Another look at improving TPC-H-like queries – Q17

Another look at improving TPC-H-like queries – Q17


Summary: An alternate approach, offered in response to our original post, provides excellent improvements for smaller databases, but clustered indexes offer better performance as database size increases. (This posting is by Dave.)

Jay Pipes suggested an alternate approach to improving MySQL performance of Query 17 on a TPC-H-like database.

  1. Add the index (l_partkey, l_quantity) to the lineitem table.
  2. Re-write the query as:

I ran this suggestion on MySQL with Tokutek’s TokuDB storage engine (as before) against a 10G Scale Factor database. After waiting several hours for the EXPLAIN to complete, I punted and moved to a smaller, 1G Scale Factor database. This database nearly fits in memory, and allowed me to examine the query plan

Create the index:


Notice that although the planner sees the li_pkey_quan_idx, it does not use it.

Run the Query:

The resulting query time (66.73s) is an improvement on the default query (155.83s). Nonetheless, when you run this query against the larger, 10G Scale Factor (SF) database, it does not complete after several hours. I observed that the intermediate tables can be held in memory for SF = 1G, but are written to disk for SF = 10G. This is a well-known peril of intermediate tables.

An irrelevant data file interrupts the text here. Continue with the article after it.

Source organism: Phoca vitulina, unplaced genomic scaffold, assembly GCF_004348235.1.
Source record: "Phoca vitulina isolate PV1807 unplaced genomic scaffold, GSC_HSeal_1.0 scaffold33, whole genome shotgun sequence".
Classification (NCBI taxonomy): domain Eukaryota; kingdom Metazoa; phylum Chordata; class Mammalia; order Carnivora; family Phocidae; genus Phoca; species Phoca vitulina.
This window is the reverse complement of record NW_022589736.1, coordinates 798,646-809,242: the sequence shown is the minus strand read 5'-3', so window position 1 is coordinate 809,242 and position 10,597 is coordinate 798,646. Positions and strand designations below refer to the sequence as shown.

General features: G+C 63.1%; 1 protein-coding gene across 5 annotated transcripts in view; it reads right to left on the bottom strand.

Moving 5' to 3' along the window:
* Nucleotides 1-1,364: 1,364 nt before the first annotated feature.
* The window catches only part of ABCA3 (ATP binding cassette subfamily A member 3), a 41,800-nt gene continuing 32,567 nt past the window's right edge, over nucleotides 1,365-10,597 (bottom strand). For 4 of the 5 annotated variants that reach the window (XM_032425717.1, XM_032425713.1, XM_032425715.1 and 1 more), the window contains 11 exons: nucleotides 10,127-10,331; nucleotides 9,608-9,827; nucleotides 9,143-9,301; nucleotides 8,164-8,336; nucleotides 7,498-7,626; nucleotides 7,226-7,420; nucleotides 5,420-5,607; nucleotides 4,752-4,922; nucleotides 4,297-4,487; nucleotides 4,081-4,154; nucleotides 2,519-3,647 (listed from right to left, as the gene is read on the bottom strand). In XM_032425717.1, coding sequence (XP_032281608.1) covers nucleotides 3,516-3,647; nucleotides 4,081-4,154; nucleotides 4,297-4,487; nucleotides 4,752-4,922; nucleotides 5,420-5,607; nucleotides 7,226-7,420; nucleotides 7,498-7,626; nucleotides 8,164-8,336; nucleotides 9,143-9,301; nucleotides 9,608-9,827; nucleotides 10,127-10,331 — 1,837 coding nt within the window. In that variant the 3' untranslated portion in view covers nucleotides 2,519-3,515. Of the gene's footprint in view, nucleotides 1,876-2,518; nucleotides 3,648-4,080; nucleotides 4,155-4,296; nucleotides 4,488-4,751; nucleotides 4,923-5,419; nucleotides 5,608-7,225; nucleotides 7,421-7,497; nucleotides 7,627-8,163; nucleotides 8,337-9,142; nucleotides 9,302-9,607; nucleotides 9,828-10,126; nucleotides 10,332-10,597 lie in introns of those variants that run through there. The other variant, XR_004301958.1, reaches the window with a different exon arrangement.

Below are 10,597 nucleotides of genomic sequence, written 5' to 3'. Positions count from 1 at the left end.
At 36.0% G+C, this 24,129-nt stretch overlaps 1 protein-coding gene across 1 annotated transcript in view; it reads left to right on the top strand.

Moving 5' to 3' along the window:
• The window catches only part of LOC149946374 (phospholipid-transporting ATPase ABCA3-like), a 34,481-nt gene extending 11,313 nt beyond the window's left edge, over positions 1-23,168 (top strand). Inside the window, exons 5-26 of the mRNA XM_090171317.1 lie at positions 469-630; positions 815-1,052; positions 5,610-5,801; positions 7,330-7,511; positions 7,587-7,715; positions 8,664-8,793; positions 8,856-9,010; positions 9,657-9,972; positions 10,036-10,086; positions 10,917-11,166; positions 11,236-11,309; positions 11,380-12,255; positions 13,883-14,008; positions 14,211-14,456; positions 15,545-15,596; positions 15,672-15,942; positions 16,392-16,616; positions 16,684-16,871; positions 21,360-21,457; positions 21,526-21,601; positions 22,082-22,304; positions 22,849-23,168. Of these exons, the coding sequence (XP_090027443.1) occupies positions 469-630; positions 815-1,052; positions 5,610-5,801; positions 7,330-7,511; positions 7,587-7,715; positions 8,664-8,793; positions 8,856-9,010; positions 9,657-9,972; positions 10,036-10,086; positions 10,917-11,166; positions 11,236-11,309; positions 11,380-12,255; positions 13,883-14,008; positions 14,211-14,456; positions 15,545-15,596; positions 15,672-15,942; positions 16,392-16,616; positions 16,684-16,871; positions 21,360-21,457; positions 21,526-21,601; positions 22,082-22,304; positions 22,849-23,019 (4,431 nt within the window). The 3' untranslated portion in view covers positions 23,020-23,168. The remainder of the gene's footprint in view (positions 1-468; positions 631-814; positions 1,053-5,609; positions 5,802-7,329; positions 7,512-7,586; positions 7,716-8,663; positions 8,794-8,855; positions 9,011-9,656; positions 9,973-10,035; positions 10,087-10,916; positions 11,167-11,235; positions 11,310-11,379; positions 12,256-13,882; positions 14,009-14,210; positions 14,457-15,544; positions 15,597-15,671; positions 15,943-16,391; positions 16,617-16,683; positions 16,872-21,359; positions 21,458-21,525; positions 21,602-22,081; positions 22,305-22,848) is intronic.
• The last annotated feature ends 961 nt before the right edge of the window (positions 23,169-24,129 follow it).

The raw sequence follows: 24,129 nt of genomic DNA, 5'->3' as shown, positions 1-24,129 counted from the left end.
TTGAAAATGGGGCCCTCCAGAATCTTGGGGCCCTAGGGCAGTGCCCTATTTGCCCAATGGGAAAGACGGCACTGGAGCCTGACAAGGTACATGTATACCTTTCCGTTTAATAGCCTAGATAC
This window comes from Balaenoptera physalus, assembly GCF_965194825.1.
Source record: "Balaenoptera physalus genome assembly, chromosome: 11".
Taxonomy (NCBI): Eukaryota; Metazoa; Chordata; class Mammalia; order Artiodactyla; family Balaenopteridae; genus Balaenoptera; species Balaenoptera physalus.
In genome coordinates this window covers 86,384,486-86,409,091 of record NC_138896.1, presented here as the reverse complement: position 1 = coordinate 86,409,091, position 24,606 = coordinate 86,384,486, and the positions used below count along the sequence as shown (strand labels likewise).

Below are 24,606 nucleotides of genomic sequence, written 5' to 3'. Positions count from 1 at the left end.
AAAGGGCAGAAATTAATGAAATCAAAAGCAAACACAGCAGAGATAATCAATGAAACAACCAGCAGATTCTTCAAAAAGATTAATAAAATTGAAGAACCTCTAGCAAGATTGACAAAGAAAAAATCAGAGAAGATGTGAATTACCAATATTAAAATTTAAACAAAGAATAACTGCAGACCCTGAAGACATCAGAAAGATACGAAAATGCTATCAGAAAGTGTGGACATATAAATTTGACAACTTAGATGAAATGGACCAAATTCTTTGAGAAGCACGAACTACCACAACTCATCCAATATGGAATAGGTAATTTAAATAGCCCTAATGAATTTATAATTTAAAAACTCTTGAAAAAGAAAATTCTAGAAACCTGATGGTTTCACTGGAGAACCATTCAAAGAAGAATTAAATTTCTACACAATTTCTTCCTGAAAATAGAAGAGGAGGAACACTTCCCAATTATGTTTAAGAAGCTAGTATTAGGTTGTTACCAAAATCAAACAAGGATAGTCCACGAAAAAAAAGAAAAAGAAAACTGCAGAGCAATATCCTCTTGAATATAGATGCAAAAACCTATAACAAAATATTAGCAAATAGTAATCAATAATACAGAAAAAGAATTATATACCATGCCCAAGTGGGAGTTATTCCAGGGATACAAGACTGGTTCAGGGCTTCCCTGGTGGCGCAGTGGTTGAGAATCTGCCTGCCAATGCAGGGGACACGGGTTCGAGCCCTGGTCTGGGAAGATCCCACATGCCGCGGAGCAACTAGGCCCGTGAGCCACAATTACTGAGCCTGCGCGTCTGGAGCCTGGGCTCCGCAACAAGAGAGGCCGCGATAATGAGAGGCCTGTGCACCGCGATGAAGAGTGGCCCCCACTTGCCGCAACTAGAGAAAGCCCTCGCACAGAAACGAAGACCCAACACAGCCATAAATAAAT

Undeterred, I tried forcing the query planner to make use of the li_pkey_quan_idx. I found that telling the planner to use the index in both the 3rd and 4th line of plan, I could get substantial speed-ups:



Now we’re talking. 12.38s vs. 155.83s (12x improvement). I’m sure this is closer to what Jay was hoping for. Emboldened, I ran the modified query against the SF = 10G database:

So Jay’s ideas offer a solution that does not involve clustering keys and produces a result in a manageable timeframe. However, relative to clustering keys, it is still 4028 / 101 = 40x slower.


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Comments (4)

  • Roland Bouman Reply

    Hi ppl,

    “An alternate approach, offered in response to our original post,”

    Do you mean this:


    June 24, 2009 at 6:19 am
  • Dave Reply


    Yes – that’s what I meant.


    June 24, 2009 at 12:52 pm
  • Jay Pipes Reply

    Hi Dave!

    Great post! Yes, that’s around the speedup I expected. It’s a shame that you have to nudge the optimizer into using the compound index, but I’m glad you persevered and added the index hint 🙂

    Cheers, and thanks for the post!


    June 24, 2009 at 4:09 pm
  • Jimi Sanchez Reply

    I know this is an old blog post, just letting you know there is an ‘AND’ missing in the first query.

    I really enjoy your blog posts btw!

    November 16, 2015 at 2:15 pm

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